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Intertwining the individual and organisational experience: asymmetries of cross-cultural knowledge sharing, networking and learning

Published Online:pp 92-117

The aim of this research is to explore the connection between the individual and organisational experiences of cross-cultural knowledge sharing, networking and learning. A qualitative research design was devised with three Nordic technology companies and significant players in the international market: Kone, Nokia and Yara. The data collection took place through semi-structured interviews of 15 senior managers. Our research suggests that knowledge sharing, networking and learning at the individual and organisational levels form asymmetric and parallel, but not completely separate, universes. Individual and organisational experiences of knowledge management take different forms, functions and foci. The research also emphasises the centrality of individual managers for successful knowledge management. The most effective cross-cultural managers express the importance of active communication in sharing, experience satisfaction in international networking and learn to discern cross-cultural complexities. Our findings have implications for organisational theory highlighting the significance of the level of analysis in cross-cultural activities. The results introduce a perspective for international managerial practices: a need to harness the individual experiences in cross-cultural knowledge management for the benefit of organisational goals.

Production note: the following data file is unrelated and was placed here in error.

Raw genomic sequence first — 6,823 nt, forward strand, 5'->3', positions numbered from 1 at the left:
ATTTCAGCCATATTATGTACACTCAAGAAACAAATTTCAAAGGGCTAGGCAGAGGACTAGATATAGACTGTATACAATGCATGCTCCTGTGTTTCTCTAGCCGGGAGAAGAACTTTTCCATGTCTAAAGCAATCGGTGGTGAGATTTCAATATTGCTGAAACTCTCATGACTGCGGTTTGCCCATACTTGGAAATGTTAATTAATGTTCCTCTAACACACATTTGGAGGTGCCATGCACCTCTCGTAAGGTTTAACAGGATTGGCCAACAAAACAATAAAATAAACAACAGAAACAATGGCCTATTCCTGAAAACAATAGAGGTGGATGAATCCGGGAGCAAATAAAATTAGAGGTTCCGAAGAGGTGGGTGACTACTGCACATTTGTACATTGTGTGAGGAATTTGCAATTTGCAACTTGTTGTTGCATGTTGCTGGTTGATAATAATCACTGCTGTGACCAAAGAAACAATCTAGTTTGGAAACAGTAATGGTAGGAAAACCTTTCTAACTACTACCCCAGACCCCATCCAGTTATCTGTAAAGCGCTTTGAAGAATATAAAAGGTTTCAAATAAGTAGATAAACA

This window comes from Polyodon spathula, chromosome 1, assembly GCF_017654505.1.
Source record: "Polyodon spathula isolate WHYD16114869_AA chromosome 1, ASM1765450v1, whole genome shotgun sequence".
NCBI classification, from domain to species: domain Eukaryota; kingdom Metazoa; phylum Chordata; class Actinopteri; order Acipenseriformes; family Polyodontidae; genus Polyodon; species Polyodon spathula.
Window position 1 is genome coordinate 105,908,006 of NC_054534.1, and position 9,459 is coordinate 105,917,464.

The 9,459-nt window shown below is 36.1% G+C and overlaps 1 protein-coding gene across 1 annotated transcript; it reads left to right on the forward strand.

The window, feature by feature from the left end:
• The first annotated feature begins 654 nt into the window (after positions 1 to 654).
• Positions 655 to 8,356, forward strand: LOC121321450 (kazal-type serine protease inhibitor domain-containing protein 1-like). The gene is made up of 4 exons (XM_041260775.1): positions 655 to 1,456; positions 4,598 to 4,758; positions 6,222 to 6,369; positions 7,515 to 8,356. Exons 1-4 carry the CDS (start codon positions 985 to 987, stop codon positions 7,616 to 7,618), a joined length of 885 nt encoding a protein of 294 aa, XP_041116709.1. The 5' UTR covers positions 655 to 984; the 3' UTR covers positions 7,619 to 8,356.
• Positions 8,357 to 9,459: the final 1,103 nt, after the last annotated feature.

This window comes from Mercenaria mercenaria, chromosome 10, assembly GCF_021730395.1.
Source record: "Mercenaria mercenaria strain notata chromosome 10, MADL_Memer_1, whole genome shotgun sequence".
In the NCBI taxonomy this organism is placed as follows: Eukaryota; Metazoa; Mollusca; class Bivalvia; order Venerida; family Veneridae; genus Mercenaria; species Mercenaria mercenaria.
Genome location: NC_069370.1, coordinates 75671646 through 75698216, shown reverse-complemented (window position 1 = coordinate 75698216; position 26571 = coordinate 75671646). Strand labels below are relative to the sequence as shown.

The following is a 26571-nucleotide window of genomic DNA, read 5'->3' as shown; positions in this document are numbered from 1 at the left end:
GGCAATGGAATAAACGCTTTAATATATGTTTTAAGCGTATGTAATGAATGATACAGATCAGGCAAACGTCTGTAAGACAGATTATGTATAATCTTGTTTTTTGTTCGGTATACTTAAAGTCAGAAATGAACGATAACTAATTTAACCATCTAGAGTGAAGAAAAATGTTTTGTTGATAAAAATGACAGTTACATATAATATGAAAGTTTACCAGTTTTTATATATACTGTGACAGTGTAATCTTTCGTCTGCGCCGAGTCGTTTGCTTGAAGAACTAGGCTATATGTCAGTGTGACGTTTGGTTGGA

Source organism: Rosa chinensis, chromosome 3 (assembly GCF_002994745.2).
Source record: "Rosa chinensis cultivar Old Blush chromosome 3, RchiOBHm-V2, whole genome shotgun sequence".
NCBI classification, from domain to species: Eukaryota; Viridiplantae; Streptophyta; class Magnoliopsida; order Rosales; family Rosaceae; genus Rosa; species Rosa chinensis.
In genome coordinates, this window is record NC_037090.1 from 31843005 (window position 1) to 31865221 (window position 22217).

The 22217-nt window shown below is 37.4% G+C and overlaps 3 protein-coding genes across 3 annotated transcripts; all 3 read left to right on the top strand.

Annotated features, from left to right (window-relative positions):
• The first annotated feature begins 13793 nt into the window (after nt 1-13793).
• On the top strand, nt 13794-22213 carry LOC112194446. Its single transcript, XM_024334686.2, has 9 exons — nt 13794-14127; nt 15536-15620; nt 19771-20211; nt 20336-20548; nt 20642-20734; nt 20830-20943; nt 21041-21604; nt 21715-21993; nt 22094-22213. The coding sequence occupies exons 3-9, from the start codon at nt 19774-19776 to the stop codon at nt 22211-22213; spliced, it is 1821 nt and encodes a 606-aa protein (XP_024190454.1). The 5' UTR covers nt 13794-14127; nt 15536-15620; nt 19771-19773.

knowledge management, cross-cultural, multinational corporation, international business, knowledge sharing, networking, learning, individual, organisational, experience